- May 14, 2019
My A4-SFX was shipped Friday night by Caseking using DHL, but I haven’t heard from my package since. Anybody here in the same case ?
You'd have to remove the mobo again to install the fan under itHi,
I have almost all my parts together so I am excited to start building - except the 2 Noctua 92mm fans for the bottom still havent arrived.
Can they easily be added in later or would I have to tear the whole thing apart again?
(Building on the Gigabyte Z390 board with Black Ridge cooler)
I read all of the post on Dan case and a lot on Dan A4 SFX, unless you are using your pc on demanding things like rendering, video editing, very demanding games, they had problems with overheating even with AIO water cooling. They said something about having to do some undervoltaging, things I'm not sure about, for now I will be sticking with the recommended 65w that the Ryzen 7 3700x provides, whenever it hits the market. I hope I can snag one before they sell out.Is it possible to use 105w tdp cpu in DAN?
So they should be intake fans on the bottom?Unless you flip the case upside down, the hot air out of the bottom will be sucked in again from the sides.
Yeah I think I'm gonna go for the 5700XT. I'm currently using an Alienware laptop, so I'm used to the fans on that going nuts whenever I play a game, but I don't notice it, it's background noise and I play with my speakers fairly loud.Yeah, the recommendation is that they should be intake fans.
The downside of blowers is just the noise. If you're not used to blower cards you could get pretty annoyed.
In my opinion, if I were in your position, it's more bang-for-the-buck to get the 2070/5700XT and play 1440p for now.
Then I'll save up for the flagship GPU next year for 4K gaming, around the time the nextgen consoles are released.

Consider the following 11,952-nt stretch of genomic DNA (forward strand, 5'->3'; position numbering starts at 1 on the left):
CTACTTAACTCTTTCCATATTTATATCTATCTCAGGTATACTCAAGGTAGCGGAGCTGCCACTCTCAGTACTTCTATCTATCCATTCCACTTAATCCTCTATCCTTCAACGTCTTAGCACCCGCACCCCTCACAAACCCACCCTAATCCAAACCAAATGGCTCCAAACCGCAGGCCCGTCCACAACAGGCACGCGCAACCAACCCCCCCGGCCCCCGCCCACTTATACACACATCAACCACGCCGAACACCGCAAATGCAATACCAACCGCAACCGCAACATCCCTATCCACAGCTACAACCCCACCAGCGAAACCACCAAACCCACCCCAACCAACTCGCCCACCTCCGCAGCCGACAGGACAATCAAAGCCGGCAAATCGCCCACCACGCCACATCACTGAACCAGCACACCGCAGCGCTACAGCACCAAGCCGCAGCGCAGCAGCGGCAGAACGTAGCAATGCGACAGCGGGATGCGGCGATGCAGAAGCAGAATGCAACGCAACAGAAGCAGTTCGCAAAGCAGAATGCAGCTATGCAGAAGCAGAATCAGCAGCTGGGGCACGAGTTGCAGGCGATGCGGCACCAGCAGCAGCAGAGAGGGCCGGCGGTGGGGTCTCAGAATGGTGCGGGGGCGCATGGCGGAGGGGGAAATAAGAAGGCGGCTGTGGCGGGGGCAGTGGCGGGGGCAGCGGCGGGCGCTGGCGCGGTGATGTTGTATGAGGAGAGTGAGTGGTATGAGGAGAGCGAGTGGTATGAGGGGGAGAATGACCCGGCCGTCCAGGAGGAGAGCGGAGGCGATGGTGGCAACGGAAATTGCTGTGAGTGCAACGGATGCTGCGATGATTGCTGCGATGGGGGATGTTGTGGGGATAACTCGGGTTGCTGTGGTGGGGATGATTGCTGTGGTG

I first thought it would be best for intake to cool the motherboard. But after watching this video, it makes absolute sense to have the bottom fan as exhaust.I was planning on doing that myself. But I'm waiting until 7/7 for new parts
What you say is true, but the need to exhaust hot air from the case is much greater than the risk of sucking warm air in from the sides, especially when the GPU card is under load and dumping hot air from the sides of the heatsink in the case, and at a fast rate.Unless you flip the case upside down, the hot air out of the bottom will be sucked in again from the sides.
But what if you have a bottom AIO, like the Astek 645?What you say is true, but the need to exhaust hot air from the case is much greater than the risk of sucking warm air in from the sides, especially when the GPU card is under load and dumping hot air from the sides of the heatsink in the case, and at a fast rate.
If the bottom fans are intake, they will push back that GPU hot air and even worse, recirculate it and even increase risk of self-heating.
I tried it in my Dan A4 with 2 bottom 90mm fans, and it's confirmed, my CPU and GPU temps were slightly worse by about 2C on CPU and about 4C on GPU when then bottom fans were intake than when exhaust.
So I would recommend exhaust instead of intake, especially if you put your GPU under load often like when gaming.
If not, I don't think it makes much difference, intake or exhaust.
Right, not saying this particular setup with 2 bottom exhaust fans in the A4 case is the best cooling effect for every configuration. Quite agree it might be likely not beneficial or even detrimental with a blower gfx card.Ok you'll exhaust hot air by the botom, but what hot air will do then except stagnate on your desk ? It'll go back up close your sides and your psu, your gpu and your cpu will recycle it again and again, hotter and hotter. In this condition it'll be better with no fan at all.
It really depends of your gfx card imo, you won't have this problem at all with a blower gfx card.
Imo you should try to do a small cardbox fan duct to not let the hot air of the gfx card staying at the botom of the case.
Right, not saying this particular setup with 2 bottom exhaust fans in the A4 case is the best cooling effect for every configuration. Quite agree it might be likely not beneficial or even detrimental with a blower gfx card.
Airflow dynamics in and out of the case depends on too many factors to generalize.
However, both my use case with my A4 and the case from Optimum Tech with the very similar Ghost S1 case referenced above by BennyBait (non-blower gfx cards) demonstrate clear (but small, granted) improvements by using exhaust instead of intake.
In my case, using no bottom fans as reference, adding 2 fans intake didn't change much my temps under gfx load (slight 1C improvement, both CPU and GPU), but exhaust improved GPU by 4C and CPU by 2C.